In the end, my guess is chances are 70 percent chance that she will run, but that one important data point will be how she enjoys, or doesn’t enjoy, the taste of being on the road and back in the fray.
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Nikki Haley. Jeb Bush. Scott Walker. Lindsey Graham. John Kasich. The list is growing ever longer of Republicans who say they wouldn't even consider becoming Donald Trump's running mate. "The recoiling amounts to a rare rebuke for a front-runner: Politicians usually signal that they are not interested politely through back channels, or submit to the selection process, if only to burnish their national profiles."
"Donald Trump holds a 15-point lead over Ted Cruz in the potentially decisive May 3 presidential primary race in Indiana, according to results from a new NBC News/Wall Street Journal/Marist poll. Trump gets support from 49 percent of likely Republican primary voters — followed by Cruz at 34 percent and John Kasich at 13 percent. If that margin in Indiana holds on Tuesday, Trump would be on a glide path towards obtaining the 1,237 delegates he needs to win the Republican nomination on a first ballot at the GOP convention in July."
In a statement released on Sunday, President and Mrs. Obama revealed that their oldest daughter, Malia, will attend Harvard University in the fall of 2017 as a member of the Class of 2021. She will take a year off before beginning school.
Foreign Policy takes a look at the future of mining the estimated "100,000 near-Earth objects—including asteroids and comets—in the neighborhood of our planet. Some of these NEOs, as they’re called, are small. Others are substantial and potentially packed full of water and various important minerals, such as nickel, cobalt, and iron. One day, advocates believe, those objects will be tapped by variations on the equipment used in the coal mines of Kentucky or in the diamond mines of Africa. And for immense gain: According to industry experts, the contents of a single asteroid could be worth trillions of dollars." But the technology to get us there is only the first step. Experts say "a multinational body might emerge" to manage rights to NEOs, as well as a body of law, including an international court.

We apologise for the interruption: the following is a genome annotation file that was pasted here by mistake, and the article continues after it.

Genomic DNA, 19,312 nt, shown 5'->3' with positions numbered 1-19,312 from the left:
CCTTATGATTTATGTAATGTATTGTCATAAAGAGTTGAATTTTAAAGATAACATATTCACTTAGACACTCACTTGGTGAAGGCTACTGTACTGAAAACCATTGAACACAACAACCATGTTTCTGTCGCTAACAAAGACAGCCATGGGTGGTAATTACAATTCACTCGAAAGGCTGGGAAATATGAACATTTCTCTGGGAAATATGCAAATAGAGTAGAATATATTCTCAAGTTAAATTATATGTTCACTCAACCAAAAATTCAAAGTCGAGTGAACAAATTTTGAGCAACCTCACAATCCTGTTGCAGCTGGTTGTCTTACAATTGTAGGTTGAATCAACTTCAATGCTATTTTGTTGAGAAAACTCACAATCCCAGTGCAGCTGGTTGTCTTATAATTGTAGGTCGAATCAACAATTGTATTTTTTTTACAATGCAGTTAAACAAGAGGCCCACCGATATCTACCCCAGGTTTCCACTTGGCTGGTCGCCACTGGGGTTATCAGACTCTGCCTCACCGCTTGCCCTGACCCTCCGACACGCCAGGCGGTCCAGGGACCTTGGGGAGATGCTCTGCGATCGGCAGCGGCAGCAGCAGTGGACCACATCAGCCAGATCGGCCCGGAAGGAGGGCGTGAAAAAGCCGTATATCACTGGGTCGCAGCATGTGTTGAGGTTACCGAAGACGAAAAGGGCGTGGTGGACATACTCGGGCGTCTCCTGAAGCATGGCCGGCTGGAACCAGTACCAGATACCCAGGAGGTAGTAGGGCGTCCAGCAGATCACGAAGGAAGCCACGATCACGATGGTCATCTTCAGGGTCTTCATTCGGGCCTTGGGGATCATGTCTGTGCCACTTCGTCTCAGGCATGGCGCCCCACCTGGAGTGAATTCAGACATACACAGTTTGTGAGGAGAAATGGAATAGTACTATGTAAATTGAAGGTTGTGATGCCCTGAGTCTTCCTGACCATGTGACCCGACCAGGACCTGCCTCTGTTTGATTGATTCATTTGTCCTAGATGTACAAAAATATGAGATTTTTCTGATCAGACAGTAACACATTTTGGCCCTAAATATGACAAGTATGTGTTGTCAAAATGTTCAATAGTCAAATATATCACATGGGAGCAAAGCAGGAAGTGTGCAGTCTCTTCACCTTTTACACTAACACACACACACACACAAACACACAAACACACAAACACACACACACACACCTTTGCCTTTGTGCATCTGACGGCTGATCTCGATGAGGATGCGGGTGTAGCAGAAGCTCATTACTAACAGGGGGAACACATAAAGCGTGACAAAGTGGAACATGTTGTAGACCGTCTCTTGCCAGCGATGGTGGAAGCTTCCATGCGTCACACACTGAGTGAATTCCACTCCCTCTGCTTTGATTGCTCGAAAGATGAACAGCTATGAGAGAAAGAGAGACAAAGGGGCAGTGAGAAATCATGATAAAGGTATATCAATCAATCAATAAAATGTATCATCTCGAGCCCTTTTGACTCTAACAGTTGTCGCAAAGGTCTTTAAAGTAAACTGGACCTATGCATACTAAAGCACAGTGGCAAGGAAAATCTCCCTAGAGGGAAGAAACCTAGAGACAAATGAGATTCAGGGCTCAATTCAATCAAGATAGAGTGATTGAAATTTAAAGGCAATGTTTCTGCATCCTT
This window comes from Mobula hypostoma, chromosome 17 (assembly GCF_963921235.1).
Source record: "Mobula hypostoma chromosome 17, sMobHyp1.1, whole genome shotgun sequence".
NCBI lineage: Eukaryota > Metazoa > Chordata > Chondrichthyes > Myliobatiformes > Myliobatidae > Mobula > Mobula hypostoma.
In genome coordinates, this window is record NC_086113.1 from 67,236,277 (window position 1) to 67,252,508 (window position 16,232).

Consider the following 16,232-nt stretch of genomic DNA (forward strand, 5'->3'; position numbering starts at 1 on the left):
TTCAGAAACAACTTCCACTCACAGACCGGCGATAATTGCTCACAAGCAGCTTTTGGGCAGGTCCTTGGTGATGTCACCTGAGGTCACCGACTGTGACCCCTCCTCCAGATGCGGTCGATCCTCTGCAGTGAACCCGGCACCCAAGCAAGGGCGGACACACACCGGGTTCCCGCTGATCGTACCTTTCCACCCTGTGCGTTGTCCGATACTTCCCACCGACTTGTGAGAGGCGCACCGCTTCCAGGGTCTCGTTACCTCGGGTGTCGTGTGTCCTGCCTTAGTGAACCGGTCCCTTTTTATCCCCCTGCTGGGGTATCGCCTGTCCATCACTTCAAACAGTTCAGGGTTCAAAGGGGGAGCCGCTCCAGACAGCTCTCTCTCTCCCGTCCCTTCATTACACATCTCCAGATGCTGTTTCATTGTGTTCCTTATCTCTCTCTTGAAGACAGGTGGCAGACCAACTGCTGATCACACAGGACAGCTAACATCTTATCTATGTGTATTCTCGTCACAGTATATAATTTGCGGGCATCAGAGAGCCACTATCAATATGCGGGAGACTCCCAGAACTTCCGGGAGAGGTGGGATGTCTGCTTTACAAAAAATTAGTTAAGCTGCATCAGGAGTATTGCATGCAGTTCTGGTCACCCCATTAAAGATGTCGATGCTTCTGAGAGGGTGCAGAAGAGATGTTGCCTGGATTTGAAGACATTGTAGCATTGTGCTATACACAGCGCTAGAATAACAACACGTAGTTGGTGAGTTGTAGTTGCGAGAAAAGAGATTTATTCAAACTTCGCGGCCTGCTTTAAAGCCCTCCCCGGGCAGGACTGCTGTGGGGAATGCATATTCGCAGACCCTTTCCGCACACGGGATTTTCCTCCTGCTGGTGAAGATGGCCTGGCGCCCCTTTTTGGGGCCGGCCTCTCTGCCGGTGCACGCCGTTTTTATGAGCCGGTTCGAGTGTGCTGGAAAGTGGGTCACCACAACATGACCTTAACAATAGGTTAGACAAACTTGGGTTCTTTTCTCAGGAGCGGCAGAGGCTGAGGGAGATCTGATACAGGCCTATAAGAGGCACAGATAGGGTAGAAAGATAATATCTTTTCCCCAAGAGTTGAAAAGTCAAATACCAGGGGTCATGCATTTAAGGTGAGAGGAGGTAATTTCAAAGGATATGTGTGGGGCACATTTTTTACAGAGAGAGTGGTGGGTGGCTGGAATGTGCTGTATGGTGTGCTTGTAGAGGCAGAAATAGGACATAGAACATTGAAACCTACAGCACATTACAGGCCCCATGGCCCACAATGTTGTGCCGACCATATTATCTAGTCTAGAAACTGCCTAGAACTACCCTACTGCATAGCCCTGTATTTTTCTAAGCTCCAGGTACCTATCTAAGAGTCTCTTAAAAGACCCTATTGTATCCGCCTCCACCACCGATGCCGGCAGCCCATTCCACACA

Not to be outdone by Jeffrey Goldberg's recent piece in The Atlantic about President Obama's foreign policy, the New York Times Magazine checks in with a longread on the president's economic legacy. In it, Obama is cognizant that the economic reality--73 straight months of growth--isn't matched by public perceptions. Some of that, he says, is due to a constant drumbeat from the right that "that denies any progress." But he also accepts some blame himself. “I mean, the truth of the matter is that if we had been able to more effectively communicate all the steps we had taken to the swing voter,” he said, “then we might have maintained a majority in the House or the Senate.”